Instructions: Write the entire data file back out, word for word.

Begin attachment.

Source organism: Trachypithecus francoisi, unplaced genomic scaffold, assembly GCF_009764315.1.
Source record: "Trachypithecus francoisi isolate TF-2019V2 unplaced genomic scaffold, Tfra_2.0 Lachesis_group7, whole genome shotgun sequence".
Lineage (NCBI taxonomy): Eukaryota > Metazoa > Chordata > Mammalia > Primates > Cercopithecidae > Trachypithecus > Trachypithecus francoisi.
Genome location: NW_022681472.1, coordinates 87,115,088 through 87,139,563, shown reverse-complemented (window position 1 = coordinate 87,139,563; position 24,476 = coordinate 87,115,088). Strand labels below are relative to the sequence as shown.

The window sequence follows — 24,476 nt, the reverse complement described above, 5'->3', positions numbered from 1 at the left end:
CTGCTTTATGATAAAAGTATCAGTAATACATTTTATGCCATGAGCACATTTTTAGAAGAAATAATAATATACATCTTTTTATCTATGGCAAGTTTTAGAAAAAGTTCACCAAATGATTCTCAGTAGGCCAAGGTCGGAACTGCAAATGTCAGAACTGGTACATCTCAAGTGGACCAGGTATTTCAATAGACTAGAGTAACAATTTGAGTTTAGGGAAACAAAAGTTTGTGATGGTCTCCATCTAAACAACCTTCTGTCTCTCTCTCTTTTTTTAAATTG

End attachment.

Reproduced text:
Source organism: Trachypithecus francoisi, unplaced genomic scaffold, assembly GCF_009764315.1.
Source record: "Trachypithecus francoisi isolate TF-2019V2 unplaced genomic scaffold, Tfra_2.0 Lachesis_group7, whole genome shotgun sequence".
Lineage (NCBI taxonomy): Eukaryota > Metazoa > Chordata > Mammalia > Primates > Cercopithecidae > Trachypithecus > Trachypithecus francoisi.
Genome location: NW_022681472.1, coordinates 87,115,088 through 87,139,563, shown reverse-complemented (window position 1 = coordinate 87,139,563; position 24,476 = coordinate 87,115,088). Strand labels below are relative to the sequence as shown.

The window sequence follows — 24,476 nt, the reverse complement described above, 5'->3', positions numbered from 1 at the left end:
CTGCTTTATGATAAAAGTATCAGTAATACATTTTATGCCATGAGCACATTTTTAGAAGAAATAATAATATACATCTTTTTATCTATGGCAAGTTTTAGAAAAAGTTCACCAAATGATTCTCAGTAGGCCAAGGTCGGAACTGCAAATGTCAGAACTGGTACATCTCAAGTGGACCAGGTATTTCAATAGACTAGAGTAACAATTTGAGTTTAGGGAAACAAAAGTTTGTGATGGTCTCCATCTAAACAACCTTCTGTCTCTCTCTCTTTTTTTAAATTG